Quality and value for money have always been the buzzwords of the industry, and in the current operating climate, a third factor is also important - innovation.
Business is out there, but once again the industry is up against challenging times. The outbreak of Severe Acute Respiratory Syndrome (Sars), predominantly in Asia, and the effect of the war in Iraq has resulted in some students being temporarily more reluctant to travel overseas at present. In a seasonal industry such as language travel, agencies that miss out on business one year may have to wait until the following year to recoup on lost sales, unless, that is, they are innovative and look at ways to attract more year-round business.
Agents agree that the market will always have highs and lows, but there are definite strategies that agents can employ, in their own marketing efforts and by working with their partner schools, to encourage more steady bookings year-round. As the industry develops and leans further towards long-term learning, the opportunities for continual cash flow increase.
Study tours represent one area of the market that remains linked to the summer months, with the majority of study tour clients being children and young adults on their first language learning experience overseas. Providers indicate that as more students gain experience of travelling overseas at an earlier age, demand for a tour-led trip will drop slightly. Nevertheless, study tours continue to occupy an important position in many agencies' portfolios, and the sector reflects the trends in the wider market for quality and value for money.
Language schools in New Zealand report that the value for money offered by its low exchange rate has been a real benefit over the last few years, and student numbers have increased by 50 per cent each year since 1999. Another key reason for this increase is the easing of visa regulations for the Chinese.
Although the price tag is certainly important to students, our Feedback survey of the UK proves that it is not cost alone that sways a student's decision about where to study. Of 330 students studying in the UK, 28 per cent were Chinese, and good satisfaction rates were recorded, despite 92 per cent of Chinese students finding the UK an expensive destination.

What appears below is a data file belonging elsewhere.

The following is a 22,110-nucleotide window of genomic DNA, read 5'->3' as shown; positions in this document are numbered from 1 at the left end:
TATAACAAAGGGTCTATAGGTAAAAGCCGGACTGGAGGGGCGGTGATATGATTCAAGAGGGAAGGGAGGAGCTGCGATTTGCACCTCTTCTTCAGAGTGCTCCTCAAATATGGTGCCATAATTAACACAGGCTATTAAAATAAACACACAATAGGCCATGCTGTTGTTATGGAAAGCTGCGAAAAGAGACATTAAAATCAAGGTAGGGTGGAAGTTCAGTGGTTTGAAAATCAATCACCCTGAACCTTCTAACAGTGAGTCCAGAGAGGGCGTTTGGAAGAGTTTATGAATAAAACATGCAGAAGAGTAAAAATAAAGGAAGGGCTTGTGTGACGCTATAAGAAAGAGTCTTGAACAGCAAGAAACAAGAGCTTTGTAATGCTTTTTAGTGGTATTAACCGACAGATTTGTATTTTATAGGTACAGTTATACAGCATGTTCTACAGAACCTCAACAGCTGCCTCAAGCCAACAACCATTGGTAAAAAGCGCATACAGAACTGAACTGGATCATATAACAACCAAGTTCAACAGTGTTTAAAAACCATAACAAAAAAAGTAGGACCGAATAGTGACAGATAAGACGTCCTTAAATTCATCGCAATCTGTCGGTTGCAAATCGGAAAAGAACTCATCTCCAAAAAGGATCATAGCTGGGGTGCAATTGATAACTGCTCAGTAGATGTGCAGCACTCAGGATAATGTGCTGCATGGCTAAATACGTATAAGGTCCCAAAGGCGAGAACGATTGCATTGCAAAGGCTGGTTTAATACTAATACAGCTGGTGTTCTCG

There are many factors, including reputation and employment opportunity, that can convince a student about where to study, but governments must play their part in attracting students too. The CEC Network in Canada has recommended policy changes to its government to encourage more international students to study in the country, while in the USA, there are concerns that the current immigration process is off-putting to students.
It is the job of an agent to highlight the many different possibilities and options to potential students. A Japanese agent reports this month that a fam trip organised by a state sector English language teaching association in the UK has already changed her approach when counselling clients.
In Brazil, even though the market suffered last year, agents continued to develop their product range and find new providers to work with. But once again, cost remains a central theme. One Brazilian agent called on schools to offer better prices during the current economic slowdown. This could be one way of schools working with agencies to maximise business potential.